10 Ways Music Helps Children in School

Sep 7, 2022

If your child’s school is like many others, there’s been an effort to trim budgets while trying to improve academic performance. Far too often this results in the arts getting cut, and music education slowly disappearing as a result. This, unfortunately, is due to the prevailing opinion that music isn’t as important as the “core” subjects. However, plenty of research has shown that an education in music can help improve a student’s overall academic success. To that end, let’s take a look at 10 ways music helps children do better in their other classes.

How Music Helps

Test Scores

According to PBS, “A study published in 2007 by Christopher Johnson, professor of music education and music therapy at the University of Kansas, revealed that students in elementary schools with superior music education programs scored around 22 percent higher in English and 20 percent higher in math scores on standardized tests, compared to schools with low-quality music programs.” That means that children who have the benefit of a high-quality music education consistently perform better on tests in other subjects than those who don’t have a musical education.

Language Skills

Again, according to PBS, “Recent studies have clearly indicated that musical training physically develops the part of the left side of the brain known to be involved with processing language, and can actually wire the brain’s circuits in specific ways.” What’s more, as we have recently discussed, learning to play a musical instrument helps to improve how the brain understands spoken language, which can even help students learn a second language.

Math Skills

One of the fundamental aspects of music is, of course, the notes themselves. Learning to read music means learning quarter, half, and whole notes – in other words, learning fractions. As explained by Getting Smarter, “When a music pupil has spent time learning about rhythm, he has learned to count. He is not counting numbers, per se, but he is most certainly using logic to count out the rhythms and bars, and working his way methodically through the piece. Many musical concepts have mathematical counterparts.”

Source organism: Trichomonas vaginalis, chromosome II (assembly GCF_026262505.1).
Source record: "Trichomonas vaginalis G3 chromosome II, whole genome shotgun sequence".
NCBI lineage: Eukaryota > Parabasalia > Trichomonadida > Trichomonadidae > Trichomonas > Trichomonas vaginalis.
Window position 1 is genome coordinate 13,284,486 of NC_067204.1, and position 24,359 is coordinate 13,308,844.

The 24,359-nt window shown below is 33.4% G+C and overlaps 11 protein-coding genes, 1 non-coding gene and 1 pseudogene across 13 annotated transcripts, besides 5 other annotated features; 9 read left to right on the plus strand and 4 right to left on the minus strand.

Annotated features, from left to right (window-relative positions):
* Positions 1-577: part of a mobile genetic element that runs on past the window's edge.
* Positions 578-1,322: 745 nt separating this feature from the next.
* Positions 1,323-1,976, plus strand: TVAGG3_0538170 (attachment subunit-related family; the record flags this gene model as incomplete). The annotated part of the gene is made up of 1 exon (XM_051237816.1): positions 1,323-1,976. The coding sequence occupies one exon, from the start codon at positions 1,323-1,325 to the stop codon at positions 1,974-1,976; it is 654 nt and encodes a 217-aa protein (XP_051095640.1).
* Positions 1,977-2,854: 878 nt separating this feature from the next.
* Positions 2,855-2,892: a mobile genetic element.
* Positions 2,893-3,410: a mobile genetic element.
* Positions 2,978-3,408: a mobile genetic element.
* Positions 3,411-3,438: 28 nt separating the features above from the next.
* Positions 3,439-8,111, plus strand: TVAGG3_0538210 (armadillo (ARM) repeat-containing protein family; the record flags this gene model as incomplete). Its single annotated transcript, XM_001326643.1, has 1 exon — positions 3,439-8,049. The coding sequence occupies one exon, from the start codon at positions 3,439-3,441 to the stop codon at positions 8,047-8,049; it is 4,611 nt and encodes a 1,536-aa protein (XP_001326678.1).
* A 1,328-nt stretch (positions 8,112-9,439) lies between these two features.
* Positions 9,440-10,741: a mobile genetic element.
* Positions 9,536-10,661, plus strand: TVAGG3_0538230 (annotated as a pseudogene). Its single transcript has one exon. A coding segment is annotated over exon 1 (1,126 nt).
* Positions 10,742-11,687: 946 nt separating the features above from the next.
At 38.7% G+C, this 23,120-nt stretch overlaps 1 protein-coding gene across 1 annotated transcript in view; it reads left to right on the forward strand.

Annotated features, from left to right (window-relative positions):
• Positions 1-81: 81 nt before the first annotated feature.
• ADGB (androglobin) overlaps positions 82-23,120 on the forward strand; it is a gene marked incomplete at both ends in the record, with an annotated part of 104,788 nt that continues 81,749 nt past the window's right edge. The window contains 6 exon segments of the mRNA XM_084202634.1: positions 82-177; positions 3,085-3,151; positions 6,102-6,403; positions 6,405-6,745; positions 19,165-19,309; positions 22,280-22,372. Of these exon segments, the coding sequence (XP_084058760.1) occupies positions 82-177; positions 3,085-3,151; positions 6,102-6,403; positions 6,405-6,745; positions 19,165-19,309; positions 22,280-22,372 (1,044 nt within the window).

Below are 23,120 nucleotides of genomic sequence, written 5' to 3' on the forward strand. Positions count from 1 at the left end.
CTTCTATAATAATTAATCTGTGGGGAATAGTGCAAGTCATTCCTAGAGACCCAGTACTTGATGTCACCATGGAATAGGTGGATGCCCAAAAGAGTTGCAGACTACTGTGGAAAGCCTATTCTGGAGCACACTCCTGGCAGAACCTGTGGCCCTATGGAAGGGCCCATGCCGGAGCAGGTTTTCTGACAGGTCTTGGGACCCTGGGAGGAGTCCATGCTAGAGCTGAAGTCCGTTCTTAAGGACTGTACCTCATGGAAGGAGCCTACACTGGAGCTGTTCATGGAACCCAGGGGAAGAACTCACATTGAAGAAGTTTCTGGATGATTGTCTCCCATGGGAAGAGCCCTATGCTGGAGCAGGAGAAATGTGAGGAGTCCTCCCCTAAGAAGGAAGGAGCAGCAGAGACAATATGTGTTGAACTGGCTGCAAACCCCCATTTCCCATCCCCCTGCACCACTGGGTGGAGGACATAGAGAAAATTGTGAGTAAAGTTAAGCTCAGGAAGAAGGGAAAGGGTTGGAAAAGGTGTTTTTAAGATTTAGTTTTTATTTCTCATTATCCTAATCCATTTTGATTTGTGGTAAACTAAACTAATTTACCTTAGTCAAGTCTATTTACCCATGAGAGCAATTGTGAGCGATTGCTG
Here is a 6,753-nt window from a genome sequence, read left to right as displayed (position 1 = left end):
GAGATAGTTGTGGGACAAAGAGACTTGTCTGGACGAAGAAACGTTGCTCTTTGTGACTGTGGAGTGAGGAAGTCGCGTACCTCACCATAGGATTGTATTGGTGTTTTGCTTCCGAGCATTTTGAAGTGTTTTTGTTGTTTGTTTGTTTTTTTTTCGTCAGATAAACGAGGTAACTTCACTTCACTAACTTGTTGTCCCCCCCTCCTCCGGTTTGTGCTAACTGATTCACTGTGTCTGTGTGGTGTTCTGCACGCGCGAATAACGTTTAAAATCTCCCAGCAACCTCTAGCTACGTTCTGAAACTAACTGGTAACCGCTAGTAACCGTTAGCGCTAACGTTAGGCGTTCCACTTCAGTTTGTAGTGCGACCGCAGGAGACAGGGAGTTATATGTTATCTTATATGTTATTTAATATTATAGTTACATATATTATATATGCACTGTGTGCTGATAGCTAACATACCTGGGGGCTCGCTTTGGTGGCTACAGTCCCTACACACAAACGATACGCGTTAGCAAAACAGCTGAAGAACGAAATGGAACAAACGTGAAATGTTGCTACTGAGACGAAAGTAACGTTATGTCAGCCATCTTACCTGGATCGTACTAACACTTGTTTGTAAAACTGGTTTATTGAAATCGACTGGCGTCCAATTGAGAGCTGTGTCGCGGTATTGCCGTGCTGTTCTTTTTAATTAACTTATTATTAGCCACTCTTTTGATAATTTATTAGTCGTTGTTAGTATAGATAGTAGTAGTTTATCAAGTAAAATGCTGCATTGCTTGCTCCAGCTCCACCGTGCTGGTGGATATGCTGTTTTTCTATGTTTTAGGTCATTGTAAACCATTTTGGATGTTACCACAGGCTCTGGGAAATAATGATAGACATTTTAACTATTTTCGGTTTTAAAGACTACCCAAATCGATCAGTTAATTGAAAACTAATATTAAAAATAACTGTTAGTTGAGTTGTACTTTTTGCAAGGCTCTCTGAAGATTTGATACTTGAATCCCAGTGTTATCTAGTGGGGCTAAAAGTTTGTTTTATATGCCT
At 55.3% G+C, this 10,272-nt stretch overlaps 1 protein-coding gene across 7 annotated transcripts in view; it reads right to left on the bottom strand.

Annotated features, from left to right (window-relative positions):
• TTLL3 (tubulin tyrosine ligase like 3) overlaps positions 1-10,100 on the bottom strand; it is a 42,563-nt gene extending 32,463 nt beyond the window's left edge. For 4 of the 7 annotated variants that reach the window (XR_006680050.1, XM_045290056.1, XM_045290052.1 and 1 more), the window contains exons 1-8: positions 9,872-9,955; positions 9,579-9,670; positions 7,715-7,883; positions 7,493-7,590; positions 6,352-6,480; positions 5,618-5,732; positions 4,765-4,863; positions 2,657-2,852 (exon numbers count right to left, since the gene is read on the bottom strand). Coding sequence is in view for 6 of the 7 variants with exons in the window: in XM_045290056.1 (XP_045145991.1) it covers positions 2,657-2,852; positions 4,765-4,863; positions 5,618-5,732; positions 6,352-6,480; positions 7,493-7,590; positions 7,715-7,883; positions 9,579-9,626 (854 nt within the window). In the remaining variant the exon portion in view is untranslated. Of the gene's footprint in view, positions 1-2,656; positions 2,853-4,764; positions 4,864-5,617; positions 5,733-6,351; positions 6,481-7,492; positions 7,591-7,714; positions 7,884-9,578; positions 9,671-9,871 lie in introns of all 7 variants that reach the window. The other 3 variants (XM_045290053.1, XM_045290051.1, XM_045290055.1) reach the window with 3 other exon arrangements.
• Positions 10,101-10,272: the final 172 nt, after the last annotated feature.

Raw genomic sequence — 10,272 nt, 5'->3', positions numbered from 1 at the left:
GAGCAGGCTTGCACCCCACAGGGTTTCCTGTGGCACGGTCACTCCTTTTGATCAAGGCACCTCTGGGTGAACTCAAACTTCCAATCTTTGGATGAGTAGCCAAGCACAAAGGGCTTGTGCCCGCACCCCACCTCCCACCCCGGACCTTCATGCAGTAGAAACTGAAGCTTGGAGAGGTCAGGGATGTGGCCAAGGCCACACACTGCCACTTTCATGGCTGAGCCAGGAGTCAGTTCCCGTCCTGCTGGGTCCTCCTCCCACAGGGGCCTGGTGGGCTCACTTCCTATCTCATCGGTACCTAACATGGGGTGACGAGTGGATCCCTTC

Listening Skills

One key thing students need in order to be successful in every academic subject is the ability to listen to what the teacher is saying. Learning to play a musical instrument means learning to listen to both yourself, and the rest of the band, at the same time. This teaches students to hear tempo, dynamica, tuning, and harmonies, all at the same time. This, in turn, helps the auditory development of the brain and can be applied to other areas in life.

A Harder Working Brain

Did you know that the brain of a musician literally works differently than that of a non-musician? It’s true! In fact, as Dr. Eric Rasmussen, chair of the Early Childhood Music Department at the Peabody Preparatory of the Johns Hopkins University, told PBS, “There’s some good neuroscience research that children involved in music have larger growth of neural activity than people not in music training. When you’re a musician and you’re playing an instrument, you have to be using more of your brain.”